Exchange a garden weed for a native and learn
8 September 2008
Exchange a garden weed for a native and learn about conservation
Wairarapa families are invited to exchange a weed for a native plant, and meet some interesting locals at an open day at the Department of Conservation’s Wairarapa Area office during Conservation Week on Saturday 13 September.
“This year’s theme is Meet the Locals so we decided to open our doors and invite the local people to find out about the work that we are involved with in the community,” says DOC community relations programme manager Amanda Cosgrove.
Representatives from the local tramping clubs, the rural fire crew, and search and rescue personnel will be all demonstrating how they support conservation.
“We’ve had a great response from groups wanting to be involved,” says Amanda.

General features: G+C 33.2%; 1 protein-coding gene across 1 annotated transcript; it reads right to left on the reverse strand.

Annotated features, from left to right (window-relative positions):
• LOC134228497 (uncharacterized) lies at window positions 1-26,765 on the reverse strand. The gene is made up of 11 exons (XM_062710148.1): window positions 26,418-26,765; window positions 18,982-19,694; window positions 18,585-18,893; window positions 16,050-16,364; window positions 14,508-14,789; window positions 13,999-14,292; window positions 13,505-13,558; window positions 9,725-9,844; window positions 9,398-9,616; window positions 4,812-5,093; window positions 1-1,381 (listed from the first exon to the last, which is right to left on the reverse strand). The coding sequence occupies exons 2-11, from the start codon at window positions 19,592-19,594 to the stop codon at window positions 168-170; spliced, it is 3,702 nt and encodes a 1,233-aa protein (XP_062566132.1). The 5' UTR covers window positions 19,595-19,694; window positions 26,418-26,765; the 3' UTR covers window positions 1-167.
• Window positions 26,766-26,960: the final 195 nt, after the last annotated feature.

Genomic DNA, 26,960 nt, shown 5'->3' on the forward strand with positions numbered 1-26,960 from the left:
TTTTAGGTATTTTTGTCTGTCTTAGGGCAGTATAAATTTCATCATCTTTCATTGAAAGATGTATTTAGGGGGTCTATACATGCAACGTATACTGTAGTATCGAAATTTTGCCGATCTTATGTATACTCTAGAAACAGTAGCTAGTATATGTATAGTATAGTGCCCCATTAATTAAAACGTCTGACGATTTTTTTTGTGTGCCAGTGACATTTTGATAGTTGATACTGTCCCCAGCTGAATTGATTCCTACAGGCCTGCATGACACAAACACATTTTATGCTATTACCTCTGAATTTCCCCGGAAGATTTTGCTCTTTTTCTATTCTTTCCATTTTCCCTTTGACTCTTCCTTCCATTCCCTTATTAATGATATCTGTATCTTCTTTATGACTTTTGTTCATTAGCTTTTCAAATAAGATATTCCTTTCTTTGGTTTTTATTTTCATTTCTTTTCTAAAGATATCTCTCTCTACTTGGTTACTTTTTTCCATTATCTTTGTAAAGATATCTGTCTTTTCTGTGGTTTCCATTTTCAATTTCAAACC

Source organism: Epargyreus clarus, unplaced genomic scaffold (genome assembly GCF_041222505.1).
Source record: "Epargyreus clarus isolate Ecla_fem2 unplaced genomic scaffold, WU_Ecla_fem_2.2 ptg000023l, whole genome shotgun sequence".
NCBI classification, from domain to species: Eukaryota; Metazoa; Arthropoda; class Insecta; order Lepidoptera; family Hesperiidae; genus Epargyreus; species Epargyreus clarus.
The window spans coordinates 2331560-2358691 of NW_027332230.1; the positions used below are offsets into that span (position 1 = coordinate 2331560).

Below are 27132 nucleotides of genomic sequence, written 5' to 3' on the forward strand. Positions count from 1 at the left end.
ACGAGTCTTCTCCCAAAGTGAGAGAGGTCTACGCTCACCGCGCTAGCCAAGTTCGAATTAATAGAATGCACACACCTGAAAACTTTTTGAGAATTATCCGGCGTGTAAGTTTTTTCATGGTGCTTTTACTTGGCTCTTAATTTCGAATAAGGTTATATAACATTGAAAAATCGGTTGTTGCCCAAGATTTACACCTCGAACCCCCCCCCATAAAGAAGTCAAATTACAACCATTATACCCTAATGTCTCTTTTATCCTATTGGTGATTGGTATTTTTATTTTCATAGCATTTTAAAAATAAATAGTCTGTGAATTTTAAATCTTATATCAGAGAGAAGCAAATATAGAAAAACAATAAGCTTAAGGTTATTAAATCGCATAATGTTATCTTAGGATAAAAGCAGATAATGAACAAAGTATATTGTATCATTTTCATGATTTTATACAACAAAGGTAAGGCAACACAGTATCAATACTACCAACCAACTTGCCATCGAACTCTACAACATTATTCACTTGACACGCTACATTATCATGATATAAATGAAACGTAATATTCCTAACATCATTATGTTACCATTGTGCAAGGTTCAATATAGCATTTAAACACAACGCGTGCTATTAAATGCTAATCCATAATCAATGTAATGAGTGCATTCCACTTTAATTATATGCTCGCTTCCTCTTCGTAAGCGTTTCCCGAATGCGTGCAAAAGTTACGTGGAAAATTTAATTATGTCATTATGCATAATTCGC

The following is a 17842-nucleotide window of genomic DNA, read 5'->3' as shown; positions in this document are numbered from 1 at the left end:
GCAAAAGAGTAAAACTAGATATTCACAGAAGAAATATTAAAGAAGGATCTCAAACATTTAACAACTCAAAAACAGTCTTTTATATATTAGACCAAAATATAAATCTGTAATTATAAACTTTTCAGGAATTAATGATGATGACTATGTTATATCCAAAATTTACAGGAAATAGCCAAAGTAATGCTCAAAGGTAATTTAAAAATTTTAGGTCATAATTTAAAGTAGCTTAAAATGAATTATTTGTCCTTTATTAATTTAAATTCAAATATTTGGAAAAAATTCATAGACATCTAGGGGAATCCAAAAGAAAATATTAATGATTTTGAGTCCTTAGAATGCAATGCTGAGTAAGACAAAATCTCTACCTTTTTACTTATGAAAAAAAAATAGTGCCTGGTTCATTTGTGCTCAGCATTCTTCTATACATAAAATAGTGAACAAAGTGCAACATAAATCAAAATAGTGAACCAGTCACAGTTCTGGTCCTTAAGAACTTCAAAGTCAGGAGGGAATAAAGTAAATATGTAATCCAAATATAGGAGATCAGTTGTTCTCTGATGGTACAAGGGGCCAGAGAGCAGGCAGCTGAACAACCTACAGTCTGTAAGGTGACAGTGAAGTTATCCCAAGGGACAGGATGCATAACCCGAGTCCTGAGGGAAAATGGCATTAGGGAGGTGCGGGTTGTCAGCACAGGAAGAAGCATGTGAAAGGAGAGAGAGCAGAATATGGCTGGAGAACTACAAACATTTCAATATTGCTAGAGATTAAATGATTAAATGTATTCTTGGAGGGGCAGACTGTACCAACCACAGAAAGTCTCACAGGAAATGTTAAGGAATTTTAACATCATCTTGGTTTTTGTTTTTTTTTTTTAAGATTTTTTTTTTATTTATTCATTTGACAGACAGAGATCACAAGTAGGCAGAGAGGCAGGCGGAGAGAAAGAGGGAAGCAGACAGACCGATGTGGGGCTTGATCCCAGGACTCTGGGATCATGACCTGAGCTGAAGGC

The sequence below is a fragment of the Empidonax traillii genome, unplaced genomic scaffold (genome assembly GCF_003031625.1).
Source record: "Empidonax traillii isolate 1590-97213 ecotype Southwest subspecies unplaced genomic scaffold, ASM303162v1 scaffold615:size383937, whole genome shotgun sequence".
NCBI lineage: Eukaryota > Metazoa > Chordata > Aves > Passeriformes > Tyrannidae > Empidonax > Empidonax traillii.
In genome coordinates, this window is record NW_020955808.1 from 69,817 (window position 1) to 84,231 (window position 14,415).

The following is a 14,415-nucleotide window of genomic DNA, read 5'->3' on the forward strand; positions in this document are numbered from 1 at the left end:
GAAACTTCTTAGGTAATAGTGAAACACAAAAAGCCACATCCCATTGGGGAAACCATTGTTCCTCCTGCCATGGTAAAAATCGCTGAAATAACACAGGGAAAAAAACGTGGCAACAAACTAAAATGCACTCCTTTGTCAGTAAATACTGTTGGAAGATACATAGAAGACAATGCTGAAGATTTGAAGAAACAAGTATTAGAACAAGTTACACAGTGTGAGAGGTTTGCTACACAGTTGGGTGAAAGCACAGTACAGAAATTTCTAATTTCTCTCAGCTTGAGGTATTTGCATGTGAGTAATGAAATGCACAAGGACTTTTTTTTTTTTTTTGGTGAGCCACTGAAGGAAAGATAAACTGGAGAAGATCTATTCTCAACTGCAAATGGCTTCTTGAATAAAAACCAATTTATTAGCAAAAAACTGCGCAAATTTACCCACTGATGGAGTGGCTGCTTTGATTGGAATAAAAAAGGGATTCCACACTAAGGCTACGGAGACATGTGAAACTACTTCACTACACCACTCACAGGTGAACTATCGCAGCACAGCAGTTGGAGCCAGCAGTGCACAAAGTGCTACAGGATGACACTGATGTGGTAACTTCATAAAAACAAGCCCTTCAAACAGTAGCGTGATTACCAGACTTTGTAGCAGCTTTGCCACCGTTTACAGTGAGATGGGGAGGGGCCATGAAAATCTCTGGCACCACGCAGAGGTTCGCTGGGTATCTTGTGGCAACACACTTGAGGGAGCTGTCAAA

A hands-on didymo game will help explain the importance of being vigilant with keeping our river’s clean. DOC staff are happy to talk about hunting in the area.
“Local lizards and wetas will be on display for people to have a close look at, and we’ve sourced some incredible seal skulls and other preserved local wildlife.”
Some of the Wairarapa’s rarest native plants will also be on show. Insurance populations of these precious species have been planted in the garden around the office to provide assurance from extinction in the local area.
The highlight of the day is the augural Wairarapa weed swap where people can bring in up to a bag of weeds per person from their garden (roots and all) to exchange it for a local native plant.
Greater Wellington Regional Council staff will be on hand to explain what to look for in your garden and how to manage your pests. Tim Allen Weeds & Pests will also be offering advice.
“It should be a great family morning out learning about what’s special in your neighbourhood. We encourage parents to bring their children,” says Amanda.
Event: Weed Swap and DOC Open
Date: Saturday 13 September
Venue: 220 South Road, Masterton (opposite Hood Aerodrome)
For more information please visit www.conservationweek.org.nz.